The medieval walled city of Gruyère enchants visitors with its storybook castle setting. You’ll be tempted to just stay in the city and dine on fondue and eat chocolate all day, but do get out for a wonderful walk along paths leading from dairy to dairy. There are two Cheese Dairy Paths to choose from, either “Les Reybes” or “la Provêta.” The starting point is either the Maison du Gruyère in Pringy where your destination will be the high pasture cheese dairy of Moléson-sur-Gruyères or you can opt to start at Moléson instead. You’ll wander along forests and green pastures near herds of cows and alpine chalets with their shingle roofs between Pringy and Moléson-Village. Gruyère AOP and the Vacherin Fribourgeois AOP cheeses are produced in this area. The easy walks are two hours and worth every minute. Ask for a route map at either dairy.
Make Alp Cheese
Within the heartland of Appenzell, cheese lovers have a rare opportunity to visit a historic alpine hut where handcrafted cheese is made. The historic hut, known as the Appenzeller Folklore Museum in Stein, is where traditional Mutschli cheese is handmade in a cauldron over a wood-fire stove. Guided and non-guided tours are offered that include methods of cheesemaking, such as stirring, and tasting the curds and whey. After the cheese is in its moulds, you can create your own cheese label. Maturation of the cheese takes about eight weeks, when the “Mutschli” is ready, it can be mailed to you.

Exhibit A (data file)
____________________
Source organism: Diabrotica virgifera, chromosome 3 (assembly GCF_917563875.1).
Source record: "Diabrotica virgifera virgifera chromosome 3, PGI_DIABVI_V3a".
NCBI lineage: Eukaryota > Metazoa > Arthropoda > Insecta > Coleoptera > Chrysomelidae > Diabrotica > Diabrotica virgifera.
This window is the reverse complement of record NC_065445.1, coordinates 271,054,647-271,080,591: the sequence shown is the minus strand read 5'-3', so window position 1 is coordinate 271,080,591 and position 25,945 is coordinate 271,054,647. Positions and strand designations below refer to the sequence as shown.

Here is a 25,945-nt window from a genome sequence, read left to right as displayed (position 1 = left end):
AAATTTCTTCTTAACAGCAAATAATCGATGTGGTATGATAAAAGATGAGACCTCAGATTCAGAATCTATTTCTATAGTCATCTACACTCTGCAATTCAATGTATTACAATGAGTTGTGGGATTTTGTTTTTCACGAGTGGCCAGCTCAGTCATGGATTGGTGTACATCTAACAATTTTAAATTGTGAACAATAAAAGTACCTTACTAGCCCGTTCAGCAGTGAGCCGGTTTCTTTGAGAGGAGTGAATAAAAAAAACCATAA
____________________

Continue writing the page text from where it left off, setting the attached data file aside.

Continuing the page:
To discover more about some of the more well-known Swiss cheeses like Emmental, Raclette or Gruyère, try visiting a Swiss Show Dairy.
What Is A Show Dairy?